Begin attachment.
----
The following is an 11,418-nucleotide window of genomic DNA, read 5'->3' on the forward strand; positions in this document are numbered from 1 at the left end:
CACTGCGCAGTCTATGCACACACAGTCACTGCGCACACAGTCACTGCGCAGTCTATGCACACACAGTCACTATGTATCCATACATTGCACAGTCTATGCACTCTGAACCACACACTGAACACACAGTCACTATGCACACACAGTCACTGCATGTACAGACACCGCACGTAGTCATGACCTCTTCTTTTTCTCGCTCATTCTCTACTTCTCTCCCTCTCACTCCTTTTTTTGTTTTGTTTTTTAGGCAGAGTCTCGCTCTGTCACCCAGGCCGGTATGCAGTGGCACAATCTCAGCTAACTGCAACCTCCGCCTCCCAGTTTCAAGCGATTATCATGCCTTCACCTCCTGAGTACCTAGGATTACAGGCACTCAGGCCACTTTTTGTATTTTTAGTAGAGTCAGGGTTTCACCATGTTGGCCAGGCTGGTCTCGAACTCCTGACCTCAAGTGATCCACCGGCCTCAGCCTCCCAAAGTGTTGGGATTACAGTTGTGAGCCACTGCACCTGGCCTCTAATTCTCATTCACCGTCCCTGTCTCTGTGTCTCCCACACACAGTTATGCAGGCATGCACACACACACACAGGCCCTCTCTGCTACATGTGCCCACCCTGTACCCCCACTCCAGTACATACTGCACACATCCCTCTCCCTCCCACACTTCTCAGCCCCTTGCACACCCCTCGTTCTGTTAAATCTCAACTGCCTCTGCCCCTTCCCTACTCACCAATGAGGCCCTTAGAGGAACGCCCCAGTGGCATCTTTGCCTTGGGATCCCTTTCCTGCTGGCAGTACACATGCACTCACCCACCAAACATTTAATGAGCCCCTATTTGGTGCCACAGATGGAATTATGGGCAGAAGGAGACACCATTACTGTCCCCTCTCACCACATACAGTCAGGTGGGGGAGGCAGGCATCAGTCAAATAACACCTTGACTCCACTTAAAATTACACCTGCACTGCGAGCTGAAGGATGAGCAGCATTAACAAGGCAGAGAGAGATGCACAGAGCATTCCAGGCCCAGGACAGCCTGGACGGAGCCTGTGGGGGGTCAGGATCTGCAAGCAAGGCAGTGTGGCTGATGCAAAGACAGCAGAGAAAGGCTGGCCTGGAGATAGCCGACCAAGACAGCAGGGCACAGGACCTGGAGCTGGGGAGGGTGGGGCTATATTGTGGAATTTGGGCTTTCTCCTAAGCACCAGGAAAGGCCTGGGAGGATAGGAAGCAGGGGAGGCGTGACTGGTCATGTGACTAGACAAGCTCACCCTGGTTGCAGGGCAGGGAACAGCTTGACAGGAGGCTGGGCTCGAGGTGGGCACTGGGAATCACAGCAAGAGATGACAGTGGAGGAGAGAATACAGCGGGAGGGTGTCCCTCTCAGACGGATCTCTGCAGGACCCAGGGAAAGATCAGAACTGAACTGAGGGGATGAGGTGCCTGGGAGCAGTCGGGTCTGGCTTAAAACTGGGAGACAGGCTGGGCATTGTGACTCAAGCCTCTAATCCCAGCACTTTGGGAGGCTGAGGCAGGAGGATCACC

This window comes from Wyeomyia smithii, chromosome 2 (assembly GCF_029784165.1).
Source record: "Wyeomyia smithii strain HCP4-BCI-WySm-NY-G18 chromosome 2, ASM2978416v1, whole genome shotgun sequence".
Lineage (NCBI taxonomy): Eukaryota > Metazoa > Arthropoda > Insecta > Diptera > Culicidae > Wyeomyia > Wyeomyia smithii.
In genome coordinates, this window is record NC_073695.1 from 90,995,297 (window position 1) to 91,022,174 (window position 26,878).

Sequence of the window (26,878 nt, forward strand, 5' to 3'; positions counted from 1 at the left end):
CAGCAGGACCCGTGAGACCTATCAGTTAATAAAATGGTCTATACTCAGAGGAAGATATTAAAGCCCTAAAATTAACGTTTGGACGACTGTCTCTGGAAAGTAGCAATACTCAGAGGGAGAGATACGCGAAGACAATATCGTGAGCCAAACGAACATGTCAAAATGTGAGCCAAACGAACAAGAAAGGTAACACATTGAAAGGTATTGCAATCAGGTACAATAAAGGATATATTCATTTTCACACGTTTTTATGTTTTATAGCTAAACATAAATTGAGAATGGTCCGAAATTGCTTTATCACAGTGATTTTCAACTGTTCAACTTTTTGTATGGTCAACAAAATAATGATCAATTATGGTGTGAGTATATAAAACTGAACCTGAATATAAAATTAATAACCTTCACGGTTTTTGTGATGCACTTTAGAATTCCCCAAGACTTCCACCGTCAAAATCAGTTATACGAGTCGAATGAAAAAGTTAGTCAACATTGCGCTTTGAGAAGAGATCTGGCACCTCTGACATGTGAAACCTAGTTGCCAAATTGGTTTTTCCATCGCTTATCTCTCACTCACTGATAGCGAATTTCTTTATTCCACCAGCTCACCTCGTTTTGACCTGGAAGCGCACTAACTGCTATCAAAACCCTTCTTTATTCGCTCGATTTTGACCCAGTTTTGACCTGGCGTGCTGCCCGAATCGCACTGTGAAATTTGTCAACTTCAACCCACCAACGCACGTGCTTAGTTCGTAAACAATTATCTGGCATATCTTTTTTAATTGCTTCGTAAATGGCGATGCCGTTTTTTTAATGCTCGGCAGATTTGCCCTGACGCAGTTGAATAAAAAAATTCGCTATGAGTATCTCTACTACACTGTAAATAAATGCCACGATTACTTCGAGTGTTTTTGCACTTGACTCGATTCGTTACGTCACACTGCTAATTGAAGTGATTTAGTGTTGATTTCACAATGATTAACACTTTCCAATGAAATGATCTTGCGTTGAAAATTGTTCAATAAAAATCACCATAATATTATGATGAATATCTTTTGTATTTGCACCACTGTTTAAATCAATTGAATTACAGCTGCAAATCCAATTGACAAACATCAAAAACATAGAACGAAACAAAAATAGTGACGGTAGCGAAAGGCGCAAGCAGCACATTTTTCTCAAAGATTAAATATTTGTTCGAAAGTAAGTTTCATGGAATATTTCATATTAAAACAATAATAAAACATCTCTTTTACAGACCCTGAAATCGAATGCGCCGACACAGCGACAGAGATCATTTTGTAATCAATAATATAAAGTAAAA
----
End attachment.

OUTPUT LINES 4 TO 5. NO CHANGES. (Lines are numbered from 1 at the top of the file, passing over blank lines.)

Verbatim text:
Source record: "Wyeomyia smithii strain HCP4-BCI-WySm-NY-G18 chromosome 2, ASM2978416v1, whole genome shotgun sequence".
Lineage (NCBI taxonomy): Eukaryota > Metazoa > Arthropoda > Insecta > Diptera > Culicidae > Wyeomyia > Wyeomyia smithii.